In summary, risk factors for hypoglycemia, including renal impairment, memory problems and sulfonylurea use, are common in older patients being treated for diabetes. Hypoglycemia puts patients at risk for adverse cardiovascular events. Individualized a1c targets should be adopted in older adults, with more lenient a1c goals in frail, high risk patients. Metformin is not associated with increased risk of hypoglycemia, and can be continued in patients with GFR >30. More research is needed to establish the risks and benefits of second line agents.
reverses diabetes type 2 blood test (⭐️ wiki) | reverses diabetes type 2 new zealand statisticshow to reverses diabetes type 2 for References
- American Diabetes Association. Improving care and promoting health in populations: standards of medical care in diabetes - 2018. Diabetes Care 2018;41:S7-12.
- Duckworth W, Abraira C, Moritz T, et al. Glucose control and vascular complications in veterans with type 2 diabetes. N Engl J Med 2009;360:129-39.
- ADVANCE Collaborative Group, Patel A, MacMahon S, et al. Intensive blood glucose control and vascular outcomes in patients with type 2 diabetes. N Engl J Med 2008;358:2560-72.
- Action to Control Cardiovascular Risk in Diabetes Study Group, Gerstein HC, Miller ME, et al. Effects of intensive glucose lowering in type 2 diabetes. N Engl J Med 2008;358:2545-59.
- Goff DC, Lloyd-Jones DM, Bennett G, et al. 2013 ACC/AHA guideline on the assessment of cardiovascular risk: a report of the American College of Cardiology/American Heart Association Task Force on Practice Guidelines. J Am Coll Cardiol 2014;63:2935-59.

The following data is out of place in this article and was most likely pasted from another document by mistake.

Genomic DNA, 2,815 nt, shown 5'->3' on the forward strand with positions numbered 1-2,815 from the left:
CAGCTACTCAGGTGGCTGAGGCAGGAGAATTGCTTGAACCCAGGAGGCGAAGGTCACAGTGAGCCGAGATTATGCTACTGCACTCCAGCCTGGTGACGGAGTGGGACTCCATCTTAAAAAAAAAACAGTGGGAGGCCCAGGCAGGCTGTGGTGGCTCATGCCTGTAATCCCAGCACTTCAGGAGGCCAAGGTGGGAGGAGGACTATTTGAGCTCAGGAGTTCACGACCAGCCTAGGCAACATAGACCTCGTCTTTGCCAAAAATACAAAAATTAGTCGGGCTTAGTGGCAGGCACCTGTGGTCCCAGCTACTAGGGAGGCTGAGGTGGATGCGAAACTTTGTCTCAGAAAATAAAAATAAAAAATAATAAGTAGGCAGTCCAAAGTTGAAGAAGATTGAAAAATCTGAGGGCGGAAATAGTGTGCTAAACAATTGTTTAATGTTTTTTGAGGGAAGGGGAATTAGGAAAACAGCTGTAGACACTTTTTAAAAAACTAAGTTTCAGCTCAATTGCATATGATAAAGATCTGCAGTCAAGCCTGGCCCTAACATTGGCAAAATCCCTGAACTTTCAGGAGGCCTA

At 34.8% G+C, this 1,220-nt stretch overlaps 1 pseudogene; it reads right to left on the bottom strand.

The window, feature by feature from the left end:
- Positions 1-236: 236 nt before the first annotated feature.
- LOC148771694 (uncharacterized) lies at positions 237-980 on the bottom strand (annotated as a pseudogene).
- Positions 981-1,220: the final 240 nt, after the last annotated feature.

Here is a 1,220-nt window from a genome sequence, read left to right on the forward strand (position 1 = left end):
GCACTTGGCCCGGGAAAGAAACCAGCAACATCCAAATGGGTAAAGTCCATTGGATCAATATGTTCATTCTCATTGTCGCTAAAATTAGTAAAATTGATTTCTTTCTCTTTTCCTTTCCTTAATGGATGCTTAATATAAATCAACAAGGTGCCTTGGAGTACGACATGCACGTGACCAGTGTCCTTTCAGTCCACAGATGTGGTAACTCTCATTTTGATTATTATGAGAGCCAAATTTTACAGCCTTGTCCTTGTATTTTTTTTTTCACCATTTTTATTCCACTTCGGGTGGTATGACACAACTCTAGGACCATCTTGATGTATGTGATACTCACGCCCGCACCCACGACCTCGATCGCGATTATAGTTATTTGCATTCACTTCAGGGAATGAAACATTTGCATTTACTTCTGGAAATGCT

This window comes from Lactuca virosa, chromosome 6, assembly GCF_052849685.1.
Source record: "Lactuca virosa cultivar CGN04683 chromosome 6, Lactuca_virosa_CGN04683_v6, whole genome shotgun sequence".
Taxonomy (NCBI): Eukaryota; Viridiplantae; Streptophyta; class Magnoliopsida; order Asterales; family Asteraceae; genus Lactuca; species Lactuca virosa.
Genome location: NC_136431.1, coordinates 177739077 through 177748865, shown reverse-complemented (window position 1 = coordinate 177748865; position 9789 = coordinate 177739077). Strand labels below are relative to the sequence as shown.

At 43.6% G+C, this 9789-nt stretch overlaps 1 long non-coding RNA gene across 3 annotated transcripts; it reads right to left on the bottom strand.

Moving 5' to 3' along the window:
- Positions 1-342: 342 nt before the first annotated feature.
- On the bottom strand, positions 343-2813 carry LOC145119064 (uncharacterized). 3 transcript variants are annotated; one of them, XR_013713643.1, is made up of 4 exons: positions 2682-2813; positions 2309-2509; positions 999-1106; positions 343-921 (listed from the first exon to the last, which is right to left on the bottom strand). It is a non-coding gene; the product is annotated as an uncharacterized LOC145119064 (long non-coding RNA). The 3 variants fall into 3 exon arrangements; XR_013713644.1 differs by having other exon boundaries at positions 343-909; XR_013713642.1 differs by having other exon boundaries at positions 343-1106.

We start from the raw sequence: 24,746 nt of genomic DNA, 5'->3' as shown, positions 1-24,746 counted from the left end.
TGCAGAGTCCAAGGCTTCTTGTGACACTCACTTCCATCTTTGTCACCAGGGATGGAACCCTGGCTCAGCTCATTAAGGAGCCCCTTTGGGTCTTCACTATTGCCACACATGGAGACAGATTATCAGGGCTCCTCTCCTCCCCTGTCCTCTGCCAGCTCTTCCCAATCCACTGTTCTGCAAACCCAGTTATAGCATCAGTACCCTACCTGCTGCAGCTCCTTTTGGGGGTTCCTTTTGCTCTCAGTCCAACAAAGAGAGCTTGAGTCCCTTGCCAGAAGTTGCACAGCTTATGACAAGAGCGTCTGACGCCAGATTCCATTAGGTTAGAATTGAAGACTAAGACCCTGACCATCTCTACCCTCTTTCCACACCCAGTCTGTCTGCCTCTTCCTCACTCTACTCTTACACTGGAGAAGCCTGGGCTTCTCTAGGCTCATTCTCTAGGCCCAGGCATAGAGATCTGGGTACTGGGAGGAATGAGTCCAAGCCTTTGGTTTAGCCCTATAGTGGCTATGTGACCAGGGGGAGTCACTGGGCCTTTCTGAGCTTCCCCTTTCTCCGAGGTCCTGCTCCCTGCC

- Blaum C, Cigolle CT, Boyd C, et al. Clinical complexity in middle-aged and older adults with diabetes: the Health and Retirement Study. Med Care 2010;48:327-34.
- American Geriatrics Society Expert Panel on Care of Older Adults with Diabetes Mellitus, Moreno G, Mangione CM, Kimbro L, Vaisberg E. Guidelines abstracted from the American Geriatrics Society guidelines for improving the care of older adults with diabetes mellitus: 2013 update. J Am Geriatr Soc 2013;61:2020-6.
- Snell-Bergeon JK, Wadwa RP. Hypoglycemia, diabetes, and cardiovascular disease. Diabetes Technol Ther 2012;14:S51-8.
- Launer LJ, Miller ME, Williamson JD, et al. Effects of intensive glucose lowering on brain structure and function in people with type 2 diabetes (ACCORD MIND): a randomised open-label substudy. Lancet Neurol 2011;10:969-77.
Clinical Topics: Arrhythmias and Clinical EP, Diabetes and Cardiometabolic Disease, Dyslipidemia, Geriatric Cardiology, Heart Failure and Cardiomyopathies, Implantable Devices, SCD/Ventricular Arrhythmias, Atrial Fibrillation/Supraventricular Arrhythmias, Lipid Metabolism, Nonstatins, Novel Agents, Statins, Acute Heart Failure
Keywords: Blood Glucose, Diabetes Mellitus, Type 2, Diabetes Mellitus, Thiazolidinediones, Gliclazide, Risk Factors, Hydroxymethylglutaryl-CoA Reductase Inhibitors, Metformin, Hemoglobin A, Glycosylated, Insulin Resistance, Acidosis, Lactic, Cardiovascular Diseases, Weight Gain, Aspirin, Geriatrics, Blood Pressure, Hypoglycemia, Glucosides, Benzhydryl Compounds, Perindopril, Myocardial Infarction, Heart Failure, Arrhythmias, Cardiac, Vascular Diseases, Lipids, Renal Insufficiency, Chronic, Metabolic Syndrome X